Prime Minister Malcolm Turnbull has stepped up the sales pitch for the Government’s $48.2 billion of cuts to the company tax rate claiming that it would deliver four times the benefit for the Australian economy. From The Australian:
“It is very clear that as you reduce business taxes you will get more investment and more employment,” Mr Turnbull said.
“The Treasury estimated last year – our Treasury, the Australian Treasury – that for every dollar of company tax cut, there was four dollars of additional value created in the overall economy.”
A Treasury paper last year mapped out the four-for-one equation but did not put it in the same way as Mr Turnbull.
“The combined decrease in labour and capital incomes implies a decrease in real and nominal GDP of around four dollars per dollar of revenue raised,” the Treasury economists wrote.
While some economists support cutting company taxes because it would boost GDP, others believe that it would reduce welfare. Also from the same article:
Victoria University senior research fellow Janine Dixon said that while additional investment would flow from a company tax cut, the amount was exaggerated while there was little evidence that wage increases would flow. Lowy Institute fellow and former RBA director John Edwards said any tax cut must be at the expense of tax increases elsewhere.
Indeed, while the company tax cut might raise the nation’s GDP by 1%, Janine Dixon’s modelling showed that cutting company taxes would actually reduce national income – the best measure of living standards – by a commensurate amount:
This is because cutting company taxes would primarily benefit foreign owners/shareholders at the expense of Australian taxpayers, hence lowering national income.
The historical evidence in Australia also does not support a company tax cut.
A recent report by The Australia Institute (TAI) showed, among other things, that:
- Wages and mixed income has declined as a share of GDP as corporate taxes have been lowered.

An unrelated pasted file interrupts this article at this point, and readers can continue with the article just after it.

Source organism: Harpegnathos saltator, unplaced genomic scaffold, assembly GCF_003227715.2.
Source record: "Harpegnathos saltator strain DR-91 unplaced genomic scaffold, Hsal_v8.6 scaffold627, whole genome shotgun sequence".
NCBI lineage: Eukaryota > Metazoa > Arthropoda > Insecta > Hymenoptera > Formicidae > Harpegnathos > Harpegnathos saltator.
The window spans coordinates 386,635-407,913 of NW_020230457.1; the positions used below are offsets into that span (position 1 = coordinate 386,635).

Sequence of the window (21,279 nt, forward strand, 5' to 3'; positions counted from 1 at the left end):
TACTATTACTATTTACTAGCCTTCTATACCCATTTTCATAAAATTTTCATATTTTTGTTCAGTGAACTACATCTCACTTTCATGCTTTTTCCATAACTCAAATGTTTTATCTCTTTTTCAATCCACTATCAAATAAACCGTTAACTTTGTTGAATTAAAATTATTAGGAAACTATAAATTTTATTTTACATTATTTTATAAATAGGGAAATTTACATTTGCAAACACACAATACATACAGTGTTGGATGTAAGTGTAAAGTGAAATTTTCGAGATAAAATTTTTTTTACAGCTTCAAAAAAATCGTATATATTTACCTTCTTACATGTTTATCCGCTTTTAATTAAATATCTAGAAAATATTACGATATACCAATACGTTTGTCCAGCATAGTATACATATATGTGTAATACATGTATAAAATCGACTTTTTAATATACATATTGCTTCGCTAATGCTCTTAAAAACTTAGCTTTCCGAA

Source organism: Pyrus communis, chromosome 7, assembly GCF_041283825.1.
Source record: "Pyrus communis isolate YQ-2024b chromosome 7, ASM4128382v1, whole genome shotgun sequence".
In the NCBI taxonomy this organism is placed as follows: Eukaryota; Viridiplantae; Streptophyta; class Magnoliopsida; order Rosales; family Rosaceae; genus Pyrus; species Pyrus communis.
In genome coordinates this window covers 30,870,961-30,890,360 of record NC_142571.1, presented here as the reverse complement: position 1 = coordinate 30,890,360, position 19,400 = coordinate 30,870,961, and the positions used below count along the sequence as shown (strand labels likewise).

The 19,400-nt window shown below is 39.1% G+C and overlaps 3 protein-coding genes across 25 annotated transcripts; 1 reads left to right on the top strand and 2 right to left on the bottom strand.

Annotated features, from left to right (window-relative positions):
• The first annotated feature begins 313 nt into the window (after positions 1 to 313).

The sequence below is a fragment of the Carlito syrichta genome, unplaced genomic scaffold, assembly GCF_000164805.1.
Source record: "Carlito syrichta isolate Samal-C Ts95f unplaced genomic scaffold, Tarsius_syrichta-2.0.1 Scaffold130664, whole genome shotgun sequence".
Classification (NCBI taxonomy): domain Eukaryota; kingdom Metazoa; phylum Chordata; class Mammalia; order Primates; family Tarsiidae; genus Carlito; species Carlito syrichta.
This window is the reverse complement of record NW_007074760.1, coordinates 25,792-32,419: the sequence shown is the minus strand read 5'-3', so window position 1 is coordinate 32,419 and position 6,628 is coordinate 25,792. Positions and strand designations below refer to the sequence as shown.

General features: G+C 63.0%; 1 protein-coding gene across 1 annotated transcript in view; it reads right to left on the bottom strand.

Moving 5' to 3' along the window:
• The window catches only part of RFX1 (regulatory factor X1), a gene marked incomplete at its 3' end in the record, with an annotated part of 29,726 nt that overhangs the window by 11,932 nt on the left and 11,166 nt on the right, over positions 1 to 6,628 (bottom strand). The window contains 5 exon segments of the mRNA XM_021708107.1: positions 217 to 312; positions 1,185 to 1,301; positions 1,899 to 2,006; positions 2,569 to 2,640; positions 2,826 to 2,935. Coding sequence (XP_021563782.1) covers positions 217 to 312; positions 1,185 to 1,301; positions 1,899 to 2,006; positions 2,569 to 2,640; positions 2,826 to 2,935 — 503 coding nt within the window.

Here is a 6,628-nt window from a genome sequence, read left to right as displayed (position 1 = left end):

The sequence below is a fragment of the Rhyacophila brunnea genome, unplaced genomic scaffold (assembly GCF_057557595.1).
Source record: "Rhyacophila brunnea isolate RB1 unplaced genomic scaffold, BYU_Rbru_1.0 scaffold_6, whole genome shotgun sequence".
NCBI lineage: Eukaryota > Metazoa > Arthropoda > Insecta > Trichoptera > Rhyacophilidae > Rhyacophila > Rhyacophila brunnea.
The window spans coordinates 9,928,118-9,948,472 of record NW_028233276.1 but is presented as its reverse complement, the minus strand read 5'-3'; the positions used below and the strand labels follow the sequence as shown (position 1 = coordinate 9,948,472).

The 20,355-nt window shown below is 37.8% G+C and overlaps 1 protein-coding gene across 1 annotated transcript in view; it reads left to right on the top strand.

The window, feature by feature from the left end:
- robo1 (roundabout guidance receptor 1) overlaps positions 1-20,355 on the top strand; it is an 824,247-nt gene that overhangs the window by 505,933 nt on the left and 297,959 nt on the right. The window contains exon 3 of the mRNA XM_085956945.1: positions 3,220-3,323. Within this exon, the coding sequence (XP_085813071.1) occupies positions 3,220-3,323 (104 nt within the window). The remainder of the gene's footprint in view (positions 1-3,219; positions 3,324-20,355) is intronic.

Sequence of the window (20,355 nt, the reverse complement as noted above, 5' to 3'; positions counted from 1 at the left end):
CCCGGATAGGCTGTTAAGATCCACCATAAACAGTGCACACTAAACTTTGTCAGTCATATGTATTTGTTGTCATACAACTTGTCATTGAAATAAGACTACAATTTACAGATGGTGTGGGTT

- Average unemployment rates have risen as company tax rates have lowered.
- Growth in foreign investment as a share of GDP was strongest when Australia’s company taxes were highest.
Below are the key extracts and charts from this report, which caution against a company tax cut:
Figure 3 shows that company tax rates increased between the 1960s and 1988 and then gradually fell to the present rate of 30 per cent. Proponents insist that investment will increase with a cut in the corporate tax rate. Yet the other series in Figure 3 shows that, despite the lower tax rate, business investment as a share of GDP has fallen over the period. Business investment accounted for a higher share of GDP in the decade beginning 1959-60 than it has been ever since the trend line clearly slopes downward from 1960 to 1988 when company tax rates peaked. This is inconsistent with the ‘taxcuts-are-good’ thesis…
Figure 4‘s message is not immediately clear. However, the trend line suggests that growth has declined over the period summarised in the graph. Our analysis of this data shows that economic growth averaged 3.8 per cent in the period to 1988 when corporate tax rates were relatively high, but fell to just 3.0 per cent in the period from 2001-02 when they were significantly lower. Economic growth was almost a full percent higher when company tax rates were 10 per cent higher…
Figure 5 again shows erratic growth in GDP per capita, and appears to suggest a slightly downward trend. This of course is inconsistent with the proposition that lower company tax rates produce higher living standards. GDP per capital/living standard has/have gradually slowed as the company tax rate has fallen…
Figure 6 shows that, despite the steady reduction in company tax rates over the period since the 1980s, wages share of GDP has steadily fallen -, by approximately 13 per cent. That evidence suggests the opposite of the thesis that it is workers who would benefit from the reduction in the corporate tax rate. Indeed one might wonder why the business sector would be so concerned about reducing company tax rates if it is workers that would primarily benefit…
Another regular argument of the ‘tax-cuts-are-good’ thesis is that foreign investment will increase. That claim can be tested by examining the record of foreign capital inflow as has been done in Figure 7.
The results presented in Figure 7 appear to show that foreign investment increased as a share of GDP in the period to the late 1980s when company tax rates were relatively high. After that, the level of foreign investment remains steady, even as the company tax rate was gradually reduced. This is despite the mining boom, which should have increased the level of foreign investment.
Separately, TAI has noted that the Turnbull Government’s plan to cut company taxes would deliver $7.4 billion to the big four Australian banks:
“Cutting company tax rates delivers a massive windfall to an already highly profitable banking sector,” Executive Director Australia Institute, Ben Oquist said.
“It makes no economic or budget sense to deliver the big 4 banks a multi-billion dollar tax break when Australia already has a revenue problem.
“If your agenda is jobs and growth, targeted industry assistance would deliver a much greater return on investment,” Oquist said.
The Turnbull Government’s policy hardly seems like a ‘slam dunk’, does it?